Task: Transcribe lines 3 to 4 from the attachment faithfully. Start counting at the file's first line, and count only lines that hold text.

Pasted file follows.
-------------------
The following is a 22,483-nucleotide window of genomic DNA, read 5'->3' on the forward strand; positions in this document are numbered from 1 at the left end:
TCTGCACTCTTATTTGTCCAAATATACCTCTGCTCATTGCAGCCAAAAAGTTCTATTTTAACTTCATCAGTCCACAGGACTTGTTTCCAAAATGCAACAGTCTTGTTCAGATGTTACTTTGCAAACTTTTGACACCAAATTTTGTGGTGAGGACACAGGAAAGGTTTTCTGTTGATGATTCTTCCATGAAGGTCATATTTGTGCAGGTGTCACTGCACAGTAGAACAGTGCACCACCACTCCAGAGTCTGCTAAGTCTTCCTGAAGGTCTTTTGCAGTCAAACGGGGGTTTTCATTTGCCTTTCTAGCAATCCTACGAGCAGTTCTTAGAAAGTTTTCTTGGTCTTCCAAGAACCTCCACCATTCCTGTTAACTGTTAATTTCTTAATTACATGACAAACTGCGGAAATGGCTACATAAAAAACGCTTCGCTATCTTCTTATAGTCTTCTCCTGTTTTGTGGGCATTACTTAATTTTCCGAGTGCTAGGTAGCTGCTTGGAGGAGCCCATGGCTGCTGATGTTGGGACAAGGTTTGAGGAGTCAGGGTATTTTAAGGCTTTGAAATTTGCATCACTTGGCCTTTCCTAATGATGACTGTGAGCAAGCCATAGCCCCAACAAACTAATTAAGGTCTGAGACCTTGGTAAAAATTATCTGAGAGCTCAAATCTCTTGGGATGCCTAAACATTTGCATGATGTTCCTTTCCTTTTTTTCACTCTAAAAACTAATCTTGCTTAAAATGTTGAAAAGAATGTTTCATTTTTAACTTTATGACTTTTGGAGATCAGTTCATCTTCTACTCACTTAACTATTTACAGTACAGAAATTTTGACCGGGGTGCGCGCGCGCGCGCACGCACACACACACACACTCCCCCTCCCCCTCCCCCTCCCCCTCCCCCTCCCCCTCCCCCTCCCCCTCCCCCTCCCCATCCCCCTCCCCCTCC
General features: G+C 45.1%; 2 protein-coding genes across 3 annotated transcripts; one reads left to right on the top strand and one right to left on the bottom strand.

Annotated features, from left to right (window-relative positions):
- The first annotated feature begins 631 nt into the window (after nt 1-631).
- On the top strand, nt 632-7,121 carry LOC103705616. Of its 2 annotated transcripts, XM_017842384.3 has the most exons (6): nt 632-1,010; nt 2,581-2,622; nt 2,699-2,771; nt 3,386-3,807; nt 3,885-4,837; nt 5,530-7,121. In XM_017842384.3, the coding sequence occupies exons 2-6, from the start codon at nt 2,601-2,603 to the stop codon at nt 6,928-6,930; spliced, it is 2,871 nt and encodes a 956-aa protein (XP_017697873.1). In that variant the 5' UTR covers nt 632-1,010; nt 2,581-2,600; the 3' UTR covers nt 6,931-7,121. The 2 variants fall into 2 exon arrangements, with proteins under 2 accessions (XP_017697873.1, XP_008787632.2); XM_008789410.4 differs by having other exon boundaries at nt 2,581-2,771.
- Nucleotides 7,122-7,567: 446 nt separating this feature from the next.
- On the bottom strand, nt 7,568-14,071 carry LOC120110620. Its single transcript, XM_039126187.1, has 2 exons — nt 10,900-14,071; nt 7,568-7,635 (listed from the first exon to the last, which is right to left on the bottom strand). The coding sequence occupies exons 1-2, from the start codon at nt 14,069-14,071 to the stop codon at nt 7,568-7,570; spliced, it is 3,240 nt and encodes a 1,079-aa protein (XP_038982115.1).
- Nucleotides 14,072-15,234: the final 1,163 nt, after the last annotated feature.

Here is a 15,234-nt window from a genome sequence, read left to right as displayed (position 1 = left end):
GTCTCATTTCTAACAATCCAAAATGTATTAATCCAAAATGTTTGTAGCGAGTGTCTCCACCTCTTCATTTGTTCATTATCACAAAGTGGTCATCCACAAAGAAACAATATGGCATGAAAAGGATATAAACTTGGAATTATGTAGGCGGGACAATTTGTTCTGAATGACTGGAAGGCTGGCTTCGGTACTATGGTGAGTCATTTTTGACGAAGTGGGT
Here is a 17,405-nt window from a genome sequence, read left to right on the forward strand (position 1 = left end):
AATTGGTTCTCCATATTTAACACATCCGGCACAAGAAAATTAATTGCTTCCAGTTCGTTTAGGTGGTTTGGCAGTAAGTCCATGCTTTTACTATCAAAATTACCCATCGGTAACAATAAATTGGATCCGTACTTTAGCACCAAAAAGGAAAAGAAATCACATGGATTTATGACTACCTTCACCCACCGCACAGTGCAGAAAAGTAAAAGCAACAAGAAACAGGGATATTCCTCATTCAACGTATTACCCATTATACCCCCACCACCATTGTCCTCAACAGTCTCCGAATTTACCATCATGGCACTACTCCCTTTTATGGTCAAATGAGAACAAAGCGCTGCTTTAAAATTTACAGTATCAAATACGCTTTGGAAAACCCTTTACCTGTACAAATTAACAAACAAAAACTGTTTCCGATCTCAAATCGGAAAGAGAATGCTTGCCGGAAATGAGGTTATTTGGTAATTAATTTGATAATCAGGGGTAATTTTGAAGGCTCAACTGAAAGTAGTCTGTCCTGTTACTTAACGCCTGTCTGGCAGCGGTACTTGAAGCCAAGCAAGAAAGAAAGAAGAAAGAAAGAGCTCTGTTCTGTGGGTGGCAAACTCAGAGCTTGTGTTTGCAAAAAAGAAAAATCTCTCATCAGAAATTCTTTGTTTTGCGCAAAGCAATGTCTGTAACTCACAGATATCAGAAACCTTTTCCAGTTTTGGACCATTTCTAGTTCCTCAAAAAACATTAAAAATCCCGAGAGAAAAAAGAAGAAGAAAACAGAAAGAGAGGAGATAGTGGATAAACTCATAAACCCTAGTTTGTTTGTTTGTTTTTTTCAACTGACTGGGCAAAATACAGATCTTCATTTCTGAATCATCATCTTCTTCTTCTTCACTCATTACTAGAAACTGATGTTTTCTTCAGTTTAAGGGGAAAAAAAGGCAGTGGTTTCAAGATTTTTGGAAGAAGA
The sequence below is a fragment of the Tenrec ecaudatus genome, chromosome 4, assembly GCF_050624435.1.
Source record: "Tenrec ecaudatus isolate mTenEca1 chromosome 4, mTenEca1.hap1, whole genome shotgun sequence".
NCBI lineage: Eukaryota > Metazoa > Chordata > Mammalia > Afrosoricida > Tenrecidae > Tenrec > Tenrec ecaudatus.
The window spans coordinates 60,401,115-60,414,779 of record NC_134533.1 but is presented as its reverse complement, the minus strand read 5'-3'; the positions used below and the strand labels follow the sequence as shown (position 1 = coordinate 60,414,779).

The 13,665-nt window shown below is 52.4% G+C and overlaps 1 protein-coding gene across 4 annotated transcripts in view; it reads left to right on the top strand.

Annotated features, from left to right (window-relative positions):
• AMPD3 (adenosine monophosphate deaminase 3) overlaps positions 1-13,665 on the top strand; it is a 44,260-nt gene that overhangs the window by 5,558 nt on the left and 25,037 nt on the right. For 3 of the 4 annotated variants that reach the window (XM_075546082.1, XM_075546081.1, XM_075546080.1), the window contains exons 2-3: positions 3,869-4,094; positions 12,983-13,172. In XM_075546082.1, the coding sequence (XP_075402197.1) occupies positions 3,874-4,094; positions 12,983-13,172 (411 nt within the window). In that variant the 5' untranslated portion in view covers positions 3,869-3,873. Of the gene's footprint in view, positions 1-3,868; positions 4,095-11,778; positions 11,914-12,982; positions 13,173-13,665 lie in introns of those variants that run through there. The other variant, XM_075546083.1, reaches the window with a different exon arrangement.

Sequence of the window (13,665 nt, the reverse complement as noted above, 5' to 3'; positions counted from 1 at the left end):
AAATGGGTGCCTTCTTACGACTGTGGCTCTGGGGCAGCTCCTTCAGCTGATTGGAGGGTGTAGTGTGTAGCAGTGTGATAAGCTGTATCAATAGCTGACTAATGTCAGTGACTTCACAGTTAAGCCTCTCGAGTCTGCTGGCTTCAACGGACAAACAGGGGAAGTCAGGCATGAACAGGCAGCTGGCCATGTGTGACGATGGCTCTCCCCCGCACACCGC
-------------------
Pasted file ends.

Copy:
General features: G+C 45.1%; 2 protein-coding genes across 3 annotated transcripts; one reads left to right on the top strand and one right to left on the bottom strand.

Annotated features, from left to right (window-relative positions):